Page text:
Providing a multi-disciplinary, flexible approach to engage students with industry and community is a national priority to create a workforce for a sustainable Australian economy, and to enhance international competiveness. The Work Integrated Learning (WIL) Strategic Project at Curtin University has developed two units, entitled "Engaging with Industry" and "Engaging with Community" which include a 100 hour work placement and theoretical background. The delivery of these units enhances the student experience, increases professional capacity, and improves work readiness and employability. Internal and external partnerships are developed with host sites, supported by a strict governance process clearly articulating the roles and responsibilities of both students and host partners, along with mitigating risks to all stakeholders. Embedded curriculum provides students with insight into: theoretical frameworks and the evolving and changing needs of industry and community partners; workplace culture; culture shock; the development of workplace confidence; and methods for identifying and articulating employability skills. Authentic assessment allows students to: develop a deeper understanding of their work placement; report on their progress; identify constraints or limitations; engage in self-assessment approaches; reflect on learning outcomes; and share experiences with peers. Students who engage in this curriculum embedded model of WIL not only make a valuable contribution to their WIL host site, but also develop enhanced, work-based skill level and increased employability prospects.


Introducing simulation learning activities to undergraduate musculoskeletal physiotherapy course curricula

Dianne Dennis, Anne Furness, Tracy Redwood, Leo Ng and David Sainsbury
School of Physiotherapy and Exercise Science, Curtin University
Email: d.dennis@curtin.edu.au, a.furness@curtin.edu.au, t.redwood@curtin.edu.au, leo.ng@curtin.edu.au, d.sainsbury@curtin.edu.au

The primary aim of this study was to develop and introduce a simulation activity into a second year undergraduate musculoskeletal physiotherapy unit at Curtin University and evaluate students' perception and motivation to learn. This was part of a larger simulation project where simulated learning activities were introduced across a number of first and second year units and the students' perception of their value was then evaluated. In groups of four, students reviewed a short case study, then assessed and treated a simulated patient with chronic degenerative Achilles tendinopathy. During a debrief all students self-marked and peer marked their recorded performance using specific marking criteria, then took part in a tutor facilitated discussion on their performance. After completing the simulation based learning (SBL) activity, the students' perception and motivation were evaluated using the Instructional Materials Motivation Scale (IMMS).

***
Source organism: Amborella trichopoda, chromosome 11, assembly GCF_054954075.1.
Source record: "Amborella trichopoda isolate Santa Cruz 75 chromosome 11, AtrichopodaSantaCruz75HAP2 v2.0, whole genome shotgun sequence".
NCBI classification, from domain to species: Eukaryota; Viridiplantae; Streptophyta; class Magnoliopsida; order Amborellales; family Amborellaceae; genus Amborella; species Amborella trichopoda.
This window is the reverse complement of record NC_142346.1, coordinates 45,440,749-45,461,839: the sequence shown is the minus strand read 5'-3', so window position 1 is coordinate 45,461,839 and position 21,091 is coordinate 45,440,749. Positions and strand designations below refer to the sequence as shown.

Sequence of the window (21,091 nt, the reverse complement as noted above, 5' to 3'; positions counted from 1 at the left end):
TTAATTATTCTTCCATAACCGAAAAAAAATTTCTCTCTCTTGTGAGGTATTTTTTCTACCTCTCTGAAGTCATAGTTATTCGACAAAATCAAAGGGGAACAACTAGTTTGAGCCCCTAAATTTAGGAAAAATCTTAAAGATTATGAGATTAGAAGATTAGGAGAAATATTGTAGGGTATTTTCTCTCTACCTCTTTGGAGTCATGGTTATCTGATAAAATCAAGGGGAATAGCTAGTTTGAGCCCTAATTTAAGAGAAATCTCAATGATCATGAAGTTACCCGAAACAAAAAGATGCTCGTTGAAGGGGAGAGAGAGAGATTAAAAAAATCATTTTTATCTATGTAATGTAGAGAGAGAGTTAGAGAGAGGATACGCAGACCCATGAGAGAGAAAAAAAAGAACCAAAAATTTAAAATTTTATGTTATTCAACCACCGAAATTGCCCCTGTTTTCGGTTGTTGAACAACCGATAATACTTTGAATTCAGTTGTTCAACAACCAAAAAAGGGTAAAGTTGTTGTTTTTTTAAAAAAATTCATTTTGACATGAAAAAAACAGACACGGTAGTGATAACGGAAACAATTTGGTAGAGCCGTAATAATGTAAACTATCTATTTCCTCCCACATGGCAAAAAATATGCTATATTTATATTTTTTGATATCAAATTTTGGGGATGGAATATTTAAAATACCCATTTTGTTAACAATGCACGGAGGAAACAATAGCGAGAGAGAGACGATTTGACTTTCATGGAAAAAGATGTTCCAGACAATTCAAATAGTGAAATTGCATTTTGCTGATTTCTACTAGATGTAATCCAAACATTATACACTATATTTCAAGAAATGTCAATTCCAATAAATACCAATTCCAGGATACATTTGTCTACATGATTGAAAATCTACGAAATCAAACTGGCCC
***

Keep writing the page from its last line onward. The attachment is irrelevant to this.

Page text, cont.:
During 2014, 147 second year physiotherapy students at Curtin University participated in this SBL activity of which 41 students completed the IMMS questionnaire. Total scores for the unit indicate that overall, students found the SBL activity motivating. The unit had mean scores of 4 and above for three of the four IMMS subscales (attention, relevance and confidence) and mean scores for the attention and relevance subscales were highest. This study has demonstrated that undergraduate second year physiotherapy students value and are able to engage in SBL activities. As motivation entices people to learn and complete activities, there is great potential for improved learning outcomes using SBL in physiotherapy courses.


Enhancing quality learning in higher education through peer review of teaching

Kathryn Dixon and Sonja Kuzich
School of Education, Curtin University
Email: k.dixon@curtin.edu.au, s.kuzich@curtin.edu.au

Peer review of teaching is a process that provides feedback on teaching and learning activities in higher education. The scholarship of teaching has come to the forefront over recent years as student diversity, high student fees, and institutional expectations have placed demands on academics to be more accountable with respect to teaching practice. Scholarship of teaching implies that there is critical review, evaluation and an exchange of information that takes place to improve, develop and build on teaching and learning. This research aimed to examine the beliefs, attitudes and expectations of the peer review of teaching process with a sample comprising ten academics at Curtin University. Data were collected in 2015 via semi-structured interviews and the teaching staff were from a number of faculties including Health Sciences, Humanities, Science and Engineering, and Business. The interview data were subjected to a content analysis and the findings from the research indicated that peer review, whether formal or informal, formative or summative needs to be embedded in university culture. The sample believed that there should be clearly defined structures which encourage recognition of quality teaching and that promotional pathways need to be developed to support and reflect this. Staff also felt that rising accountability regarding teaching in higher education needs to be coupled with genuine discourse which assists in skill development and that teaching excellence needs to be the defining feature of 'professionalism' in higher education.